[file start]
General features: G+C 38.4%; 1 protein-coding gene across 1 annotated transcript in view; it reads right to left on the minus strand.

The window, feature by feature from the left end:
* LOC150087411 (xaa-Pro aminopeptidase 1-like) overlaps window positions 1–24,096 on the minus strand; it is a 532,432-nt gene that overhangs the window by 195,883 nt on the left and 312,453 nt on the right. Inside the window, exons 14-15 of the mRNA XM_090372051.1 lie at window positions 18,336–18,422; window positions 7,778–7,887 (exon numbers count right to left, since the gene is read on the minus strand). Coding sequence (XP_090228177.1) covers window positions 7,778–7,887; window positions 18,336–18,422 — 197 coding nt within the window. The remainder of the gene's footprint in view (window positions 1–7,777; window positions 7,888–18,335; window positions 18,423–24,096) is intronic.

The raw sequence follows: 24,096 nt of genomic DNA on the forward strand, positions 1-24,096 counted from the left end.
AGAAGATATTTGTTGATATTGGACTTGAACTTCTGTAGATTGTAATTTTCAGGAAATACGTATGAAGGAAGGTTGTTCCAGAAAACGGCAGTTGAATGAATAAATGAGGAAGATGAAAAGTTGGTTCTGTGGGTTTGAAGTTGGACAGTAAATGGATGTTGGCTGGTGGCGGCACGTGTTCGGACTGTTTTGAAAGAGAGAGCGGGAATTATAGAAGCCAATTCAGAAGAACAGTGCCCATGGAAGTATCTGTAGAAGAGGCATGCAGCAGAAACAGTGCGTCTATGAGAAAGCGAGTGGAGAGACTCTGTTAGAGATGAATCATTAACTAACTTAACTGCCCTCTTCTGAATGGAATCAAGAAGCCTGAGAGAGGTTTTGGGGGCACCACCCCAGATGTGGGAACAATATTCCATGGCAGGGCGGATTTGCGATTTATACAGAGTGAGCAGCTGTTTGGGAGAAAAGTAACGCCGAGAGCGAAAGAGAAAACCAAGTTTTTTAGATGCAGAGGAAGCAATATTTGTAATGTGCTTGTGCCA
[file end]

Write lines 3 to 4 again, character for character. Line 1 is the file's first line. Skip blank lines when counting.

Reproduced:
* LOC150087411 (xaa-Pro aminopeptidase 1-like) overlaps window positions 1–24,096 on the minus strand; it is a 532,432-nt gene that overhangs the window by 195,883 nt on the left and 312,453 nt on the right. Inside the window, exons 14-15 of the mRNA XM_090372051.1 lie at window positions 18,336–18,422; window positions 7,778–7,887 (exon numbers count right to left, since the gene is read on the minus strand). Coding sequence (XP_090228177.1) covers window positions 7,778–7,887; window positions 18,336–18,422 — 197 coding nt within the window. The remainder of the gene's footprint in view (window positions 1–7,777; window positions 7,888–18,335; window positions 18,423–24,096) is intronic.

The raw sequence follows: 24,096 nt of genomic DNA on the forward strand, positions 1-24,096 counted from the left end.